Since the job of the President of the United States --for which he swears an oath-- is to protect and defend the citizens of the United States, I'd say it was precisely in his job description to know who or what constitutes such a citizen!

I see three dangers from abortion. There is the immediate mortal danger to the unborn child. There is the less obvious but increasingly recognized proximate danger to the physical, psychological and emotional health of the woman who aborts. And there is the peril to the body politic and its commitment to the belief that all men and women are created equal, endowed with unalienable rights.

Either the unborn child is not a human being, in which case the mother can do whatever she likes as a matter of self-government; or the unborn child is a human being, in which case no human being has the right to deny its natural right to life. The abortion license means enshrining in law the "principle" that one class of persons may decide the fate of another class of persons without the latter's consent. One cannot hold that view and simultaneously hold that all people are created equal. The two ideas may exist together in tension for a time, but gradually one will win out over the other as a matter of sheer logic.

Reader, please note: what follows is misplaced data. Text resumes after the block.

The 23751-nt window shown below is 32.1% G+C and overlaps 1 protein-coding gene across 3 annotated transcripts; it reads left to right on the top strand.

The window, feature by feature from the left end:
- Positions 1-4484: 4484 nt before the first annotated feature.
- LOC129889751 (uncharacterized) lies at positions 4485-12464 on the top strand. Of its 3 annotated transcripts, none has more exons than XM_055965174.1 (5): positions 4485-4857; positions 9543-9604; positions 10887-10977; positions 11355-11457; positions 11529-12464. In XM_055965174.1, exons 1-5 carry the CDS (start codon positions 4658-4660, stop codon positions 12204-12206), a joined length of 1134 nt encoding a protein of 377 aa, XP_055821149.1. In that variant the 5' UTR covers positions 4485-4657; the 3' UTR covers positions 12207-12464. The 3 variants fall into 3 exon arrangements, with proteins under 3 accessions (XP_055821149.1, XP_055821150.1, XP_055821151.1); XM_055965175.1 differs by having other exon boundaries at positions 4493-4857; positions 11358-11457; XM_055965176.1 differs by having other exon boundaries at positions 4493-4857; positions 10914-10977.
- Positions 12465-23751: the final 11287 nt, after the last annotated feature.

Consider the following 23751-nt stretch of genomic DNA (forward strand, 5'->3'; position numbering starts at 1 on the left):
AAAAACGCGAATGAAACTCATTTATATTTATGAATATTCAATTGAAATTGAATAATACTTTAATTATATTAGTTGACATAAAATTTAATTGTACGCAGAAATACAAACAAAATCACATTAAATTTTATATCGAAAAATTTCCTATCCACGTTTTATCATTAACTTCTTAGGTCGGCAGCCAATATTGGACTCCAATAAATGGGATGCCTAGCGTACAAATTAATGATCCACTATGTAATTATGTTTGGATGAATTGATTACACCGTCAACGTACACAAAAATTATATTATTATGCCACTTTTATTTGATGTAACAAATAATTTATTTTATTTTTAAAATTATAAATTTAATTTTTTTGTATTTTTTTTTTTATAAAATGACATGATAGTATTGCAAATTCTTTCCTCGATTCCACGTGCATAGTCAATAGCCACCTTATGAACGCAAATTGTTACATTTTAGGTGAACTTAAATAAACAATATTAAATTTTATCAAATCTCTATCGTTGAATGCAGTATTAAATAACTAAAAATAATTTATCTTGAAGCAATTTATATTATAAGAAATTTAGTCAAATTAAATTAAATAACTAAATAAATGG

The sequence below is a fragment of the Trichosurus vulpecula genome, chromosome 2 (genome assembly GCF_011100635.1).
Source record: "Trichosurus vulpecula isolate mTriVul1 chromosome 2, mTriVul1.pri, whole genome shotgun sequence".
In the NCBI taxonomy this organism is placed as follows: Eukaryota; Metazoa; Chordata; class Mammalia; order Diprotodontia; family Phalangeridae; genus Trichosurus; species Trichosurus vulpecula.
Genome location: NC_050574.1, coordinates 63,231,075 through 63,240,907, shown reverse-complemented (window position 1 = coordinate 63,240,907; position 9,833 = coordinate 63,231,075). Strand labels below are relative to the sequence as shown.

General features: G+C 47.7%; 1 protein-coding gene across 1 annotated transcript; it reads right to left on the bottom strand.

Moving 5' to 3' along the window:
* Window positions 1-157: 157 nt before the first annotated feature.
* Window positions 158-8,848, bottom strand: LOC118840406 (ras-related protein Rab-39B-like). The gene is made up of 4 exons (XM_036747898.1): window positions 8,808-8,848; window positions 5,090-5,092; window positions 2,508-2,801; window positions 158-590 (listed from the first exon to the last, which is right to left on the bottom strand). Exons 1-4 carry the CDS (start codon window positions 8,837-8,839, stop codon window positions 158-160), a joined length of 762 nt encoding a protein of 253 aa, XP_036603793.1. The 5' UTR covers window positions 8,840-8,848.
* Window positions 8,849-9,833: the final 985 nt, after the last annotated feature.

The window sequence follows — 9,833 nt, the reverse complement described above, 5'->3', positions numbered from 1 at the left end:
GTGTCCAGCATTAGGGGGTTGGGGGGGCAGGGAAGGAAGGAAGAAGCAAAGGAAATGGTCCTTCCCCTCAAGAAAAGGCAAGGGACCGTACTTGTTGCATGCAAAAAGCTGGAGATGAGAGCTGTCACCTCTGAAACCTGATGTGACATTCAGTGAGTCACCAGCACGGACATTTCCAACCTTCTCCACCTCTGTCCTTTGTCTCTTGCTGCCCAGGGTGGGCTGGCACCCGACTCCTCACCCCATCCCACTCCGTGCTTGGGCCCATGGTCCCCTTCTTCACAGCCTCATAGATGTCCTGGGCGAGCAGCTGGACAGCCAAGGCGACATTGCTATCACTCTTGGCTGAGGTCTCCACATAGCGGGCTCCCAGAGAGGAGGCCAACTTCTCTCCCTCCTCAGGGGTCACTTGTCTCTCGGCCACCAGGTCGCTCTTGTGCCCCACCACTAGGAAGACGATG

For the body politic, abortion means that ultimately our foundational principle is not the equality of all --self-government-- but might makes right: tyranny, by which the strong control the weak without apology. Lincoln wrote in a personal letter:

As I would not be a slave, so I would not be a master. That is my idea of equality.

I would argue: "as I would not grant another control over my life, so I would not exercise control over another's life. That is my idea of liberty." It's liberty that's being defended by pro-lifers. I tremble for all of our liberty as I watch the logic of the abortion "right" gradually spread its tyrannical tentacles, replacing in the public mind our allegiance to the principle of equality with allegiance to the idea that some of us may do to others of us whatever a majority of us agree to. Mothers can kill their unborn children; husbands can starve their invalid wives to death; children can hasten inheritance by medical fiat; anyone weak and dependent is considered a good candidate for the "compassion" of "death by dignity." Scientists can create new individuals in labs and experiment upon them.